In early November 2002, I had just found out that after working on the 'ramp' for 15 months loading bags, cargo, setting up seats and cleaning, that I would finally be moving up to a flying position as a First Officer on one of my airline's medevac Cessna Conquest II's. I was excited!
Working the ramp was a challenge and was hard work, but it was not what I spent 3 years in College training towards. I was training towards being a pilot. I still tried to do a good job though.
At my airline, cargo was a separate department. I was technically responsible for baggage, not the cargo. Although I did try and help the cargo guys load, there was often a lack of communication between departments.
One evening, after cargo had gone home, I was checking the aircraft to make sure they were empty. I noticed that there was still a big tool bag on the plane. "Hmmm, that's not right" I thought. There were no more scheduled departures that I knew about so I unloaded the bag and placed it in the cargo warehouse.
The next day I was chatting with a colleague on MSN Messenger. He mentioned that the other night there was an emergency charter flight by some workers from the Hydro company to a remote reserve that had lost all it's power. There were only two passengers and a bag of tools, but when they arrived at the destination, the bag of tools wasn't there. This was a very expensive charter and made the company look really bad. According to my colleague, 'heads were going to roll in cargo'.
After the conversation, I was thinking.
"Wow, that's not good, I thought ...... wait a second..... oh no..... oh CRAP!....I was the one who unloaded the bag!"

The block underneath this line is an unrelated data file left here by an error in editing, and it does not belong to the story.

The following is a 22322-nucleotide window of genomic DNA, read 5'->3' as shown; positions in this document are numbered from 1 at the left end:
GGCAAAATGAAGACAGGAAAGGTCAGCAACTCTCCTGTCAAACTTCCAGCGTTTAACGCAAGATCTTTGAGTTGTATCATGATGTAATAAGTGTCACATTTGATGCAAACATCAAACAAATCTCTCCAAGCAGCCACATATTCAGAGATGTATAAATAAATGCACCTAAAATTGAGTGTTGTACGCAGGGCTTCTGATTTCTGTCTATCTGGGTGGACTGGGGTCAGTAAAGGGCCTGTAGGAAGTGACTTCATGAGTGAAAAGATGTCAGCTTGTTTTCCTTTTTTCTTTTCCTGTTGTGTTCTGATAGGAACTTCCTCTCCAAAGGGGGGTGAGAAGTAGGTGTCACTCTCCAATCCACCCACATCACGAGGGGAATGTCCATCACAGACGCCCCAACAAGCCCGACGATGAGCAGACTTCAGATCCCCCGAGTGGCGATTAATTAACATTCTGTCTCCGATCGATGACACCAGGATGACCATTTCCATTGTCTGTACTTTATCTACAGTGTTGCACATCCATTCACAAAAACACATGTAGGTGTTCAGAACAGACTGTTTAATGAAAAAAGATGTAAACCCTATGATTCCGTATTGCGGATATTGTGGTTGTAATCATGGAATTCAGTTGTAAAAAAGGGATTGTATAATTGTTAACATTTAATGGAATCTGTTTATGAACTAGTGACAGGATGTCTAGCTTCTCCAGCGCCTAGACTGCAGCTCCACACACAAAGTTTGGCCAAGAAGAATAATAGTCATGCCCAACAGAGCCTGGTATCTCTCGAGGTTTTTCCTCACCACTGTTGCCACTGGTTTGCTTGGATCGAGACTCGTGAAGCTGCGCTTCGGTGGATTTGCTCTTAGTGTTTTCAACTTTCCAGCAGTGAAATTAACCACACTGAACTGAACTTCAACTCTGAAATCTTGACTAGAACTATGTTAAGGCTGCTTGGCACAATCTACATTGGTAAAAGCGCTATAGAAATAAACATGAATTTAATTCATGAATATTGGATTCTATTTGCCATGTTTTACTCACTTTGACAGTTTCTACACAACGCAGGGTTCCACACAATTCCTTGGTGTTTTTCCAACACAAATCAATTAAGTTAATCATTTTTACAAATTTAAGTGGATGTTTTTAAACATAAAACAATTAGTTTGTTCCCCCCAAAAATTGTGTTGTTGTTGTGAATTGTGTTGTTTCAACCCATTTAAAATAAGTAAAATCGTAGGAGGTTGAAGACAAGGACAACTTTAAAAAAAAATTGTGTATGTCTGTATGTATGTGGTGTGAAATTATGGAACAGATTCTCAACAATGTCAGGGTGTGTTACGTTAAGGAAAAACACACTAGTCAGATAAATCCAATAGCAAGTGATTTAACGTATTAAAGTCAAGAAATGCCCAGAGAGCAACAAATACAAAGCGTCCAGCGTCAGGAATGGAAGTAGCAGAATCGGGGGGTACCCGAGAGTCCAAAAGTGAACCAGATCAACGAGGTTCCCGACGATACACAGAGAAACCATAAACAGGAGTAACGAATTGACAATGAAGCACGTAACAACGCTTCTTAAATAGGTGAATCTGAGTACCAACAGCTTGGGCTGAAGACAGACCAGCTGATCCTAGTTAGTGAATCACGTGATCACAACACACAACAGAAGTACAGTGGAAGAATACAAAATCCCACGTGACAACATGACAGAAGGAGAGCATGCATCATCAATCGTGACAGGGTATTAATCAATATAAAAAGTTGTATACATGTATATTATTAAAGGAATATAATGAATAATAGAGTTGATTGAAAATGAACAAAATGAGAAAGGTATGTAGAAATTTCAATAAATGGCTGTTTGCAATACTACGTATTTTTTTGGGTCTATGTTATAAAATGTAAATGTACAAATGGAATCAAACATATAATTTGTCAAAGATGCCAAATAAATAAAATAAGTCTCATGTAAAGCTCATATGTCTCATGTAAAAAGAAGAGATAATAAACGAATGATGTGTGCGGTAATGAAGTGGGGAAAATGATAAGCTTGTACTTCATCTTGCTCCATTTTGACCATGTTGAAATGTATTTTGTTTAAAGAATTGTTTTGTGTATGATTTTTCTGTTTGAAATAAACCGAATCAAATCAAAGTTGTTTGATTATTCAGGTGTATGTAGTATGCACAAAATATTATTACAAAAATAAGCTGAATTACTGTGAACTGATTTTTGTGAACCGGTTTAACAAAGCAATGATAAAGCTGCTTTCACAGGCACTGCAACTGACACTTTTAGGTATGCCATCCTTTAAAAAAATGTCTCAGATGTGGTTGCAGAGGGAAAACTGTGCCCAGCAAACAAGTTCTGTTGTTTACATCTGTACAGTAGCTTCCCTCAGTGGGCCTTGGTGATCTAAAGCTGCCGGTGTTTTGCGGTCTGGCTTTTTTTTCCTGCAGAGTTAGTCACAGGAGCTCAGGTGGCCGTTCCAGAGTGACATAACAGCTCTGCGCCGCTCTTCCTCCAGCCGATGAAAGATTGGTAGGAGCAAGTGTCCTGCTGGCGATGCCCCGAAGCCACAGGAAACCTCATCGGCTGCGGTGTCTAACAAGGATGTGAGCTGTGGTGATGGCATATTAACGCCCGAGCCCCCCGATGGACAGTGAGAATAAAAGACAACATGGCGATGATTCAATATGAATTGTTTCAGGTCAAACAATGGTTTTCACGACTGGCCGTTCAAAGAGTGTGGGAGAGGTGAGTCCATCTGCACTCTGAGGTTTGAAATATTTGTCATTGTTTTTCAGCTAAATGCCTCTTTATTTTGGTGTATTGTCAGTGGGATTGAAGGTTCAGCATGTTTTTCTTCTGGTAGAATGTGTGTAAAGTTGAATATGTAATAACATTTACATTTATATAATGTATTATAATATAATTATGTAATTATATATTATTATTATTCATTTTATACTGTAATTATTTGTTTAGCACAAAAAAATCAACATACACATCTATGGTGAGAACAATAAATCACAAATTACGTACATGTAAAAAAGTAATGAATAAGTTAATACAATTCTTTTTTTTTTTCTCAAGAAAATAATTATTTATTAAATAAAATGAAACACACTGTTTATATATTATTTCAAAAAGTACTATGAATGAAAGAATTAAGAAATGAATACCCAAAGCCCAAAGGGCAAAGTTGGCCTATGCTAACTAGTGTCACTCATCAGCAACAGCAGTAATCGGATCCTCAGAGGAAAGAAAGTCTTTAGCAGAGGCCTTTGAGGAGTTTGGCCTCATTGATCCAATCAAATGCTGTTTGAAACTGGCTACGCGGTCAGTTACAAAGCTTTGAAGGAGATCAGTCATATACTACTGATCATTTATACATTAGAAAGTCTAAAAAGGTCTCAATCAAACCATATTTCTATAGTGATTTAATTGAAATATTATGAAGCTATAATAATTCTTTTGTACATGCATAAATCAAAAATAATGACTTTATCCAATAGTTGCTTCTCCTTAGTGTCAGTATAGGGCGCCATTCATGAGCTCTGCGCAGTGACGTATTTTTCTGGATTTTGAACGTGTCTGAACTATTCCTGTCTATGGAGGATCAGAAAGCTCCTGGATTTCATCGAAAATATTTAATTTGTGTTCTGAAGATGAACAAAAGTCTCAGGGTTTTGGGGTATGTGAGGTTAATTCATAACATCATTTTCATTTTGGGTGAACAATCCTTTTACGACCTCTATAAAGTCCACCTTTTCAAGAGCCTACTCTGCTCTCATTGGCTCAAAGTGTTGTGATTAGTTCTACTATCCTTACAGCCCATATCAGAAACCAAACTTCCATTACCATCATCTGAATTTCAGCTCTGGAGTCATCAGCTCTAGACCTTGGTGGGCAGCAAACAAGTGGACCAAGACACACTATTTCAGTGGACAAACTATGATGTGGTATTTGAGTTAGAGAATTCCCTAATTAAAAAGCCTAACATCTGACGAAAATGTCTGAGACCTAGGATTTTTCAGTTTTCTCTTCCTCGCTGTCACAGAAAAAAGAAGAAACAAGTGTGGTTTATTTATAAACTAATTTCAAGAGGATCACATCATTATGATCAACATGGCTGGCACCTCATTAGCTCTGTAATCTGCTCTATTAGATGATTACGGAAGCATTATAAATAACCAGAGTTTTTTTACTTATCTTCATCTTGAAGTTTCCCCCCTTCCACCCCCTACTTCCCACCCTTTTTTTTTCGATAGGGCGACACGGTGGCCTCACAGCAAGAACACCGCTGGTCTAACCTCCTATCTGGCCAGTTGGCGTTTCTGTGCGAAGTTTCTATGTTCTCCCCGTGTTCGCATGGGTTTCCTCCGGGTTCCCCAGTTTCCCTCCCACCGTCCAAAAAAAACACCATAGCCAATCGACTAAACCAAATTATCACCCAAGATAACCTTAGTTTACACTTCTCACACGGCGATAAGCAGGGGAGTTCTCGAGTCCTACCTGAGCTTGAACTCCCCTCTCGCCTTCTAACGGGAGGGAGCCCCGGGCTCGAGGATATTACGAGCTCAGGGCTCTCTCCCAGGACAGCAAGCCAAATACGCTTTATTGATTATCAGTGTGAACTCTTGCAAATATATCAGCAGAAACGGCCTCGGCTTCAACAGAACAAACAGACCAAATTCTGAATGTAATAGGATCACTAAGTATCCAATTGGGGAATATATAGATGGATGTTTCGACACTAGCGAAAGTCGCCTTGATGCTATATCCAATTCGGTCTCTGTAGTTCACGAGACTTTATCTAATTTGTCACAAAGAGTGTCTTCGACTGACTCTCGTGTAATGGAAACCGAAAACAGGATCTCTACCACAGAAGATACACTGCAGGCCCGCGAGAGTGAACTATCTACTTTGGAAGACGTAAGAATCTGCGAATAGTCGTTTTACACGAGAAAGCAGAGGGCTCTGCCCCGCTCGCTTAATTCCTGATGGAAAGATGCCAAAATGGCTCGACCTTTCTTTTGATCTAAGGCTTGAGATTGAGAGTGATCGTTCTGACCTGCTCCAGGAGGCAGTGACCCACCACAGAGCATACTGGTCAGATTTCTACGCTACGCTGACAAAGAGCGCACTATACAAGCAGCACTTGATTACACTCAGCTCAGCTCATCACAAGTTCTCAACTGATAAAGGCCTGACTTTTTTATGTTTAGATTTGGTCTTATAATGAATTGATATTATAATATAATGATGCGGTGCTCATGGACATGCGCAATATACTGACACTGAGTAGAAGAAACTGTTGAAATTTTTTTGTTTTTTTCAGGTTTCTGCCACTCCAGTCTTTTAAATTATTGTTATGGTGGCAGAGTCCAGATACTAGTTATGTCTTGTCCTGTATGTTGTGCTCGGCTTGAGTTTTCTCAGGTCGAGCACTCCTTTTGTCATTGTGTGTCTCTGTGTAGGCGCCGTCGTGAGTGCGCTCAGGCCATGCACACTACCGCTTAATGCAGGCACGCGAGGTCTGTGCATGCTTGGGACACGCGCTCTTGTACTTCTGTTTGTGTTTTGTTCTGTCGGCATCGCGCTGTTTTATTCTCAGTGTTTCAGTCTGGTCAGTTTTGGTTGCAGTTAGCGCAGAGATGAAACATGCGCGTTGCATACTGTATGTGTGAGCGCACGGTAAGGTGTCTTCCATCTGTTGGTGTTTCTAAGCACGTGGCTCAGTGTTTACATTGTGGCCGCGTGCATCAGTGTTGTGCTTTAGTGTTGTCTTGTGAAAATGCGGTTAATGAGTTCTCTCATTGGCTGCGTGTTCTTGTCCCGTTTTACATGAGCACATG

Now I had to figure out what to do. Although I had been the cause of the screw up, I didn't technically do anything wrong. The cargo and charter division did not tell me about another flight and I was supposed to check the planes before I left. But still, being just a week away from starting as a pilot, I didn't want to risk being fired. At the same time, I didn't want to risk having one of my friends fired.
I called the Charter Supervisor. I explained that I was the one that took the tools out of the aircraft. I approached it as simply explaining what I had been doing. I didn't try to make excuses, but at the same time I made it clear that no one had told me about this extra flight. Although she was upset, she knew that I was a good worker and that I wasn't being careless in doing what I did.
In the end, I made the right choice to explain what happened. In this situation it was going to be trouble if the proper explanation didn't get out. In many situations, covering things up will usually make the consequences worse. But still, in an industry like aviation, it can be tough to admit your mistakes when you screw up. It might not be necessary to try and recount every mistake you've ever made to someone else - Aviation is all about learning from your mistakes. But as a pilot, when something goes wrong, it is your duty to take responsibility for it.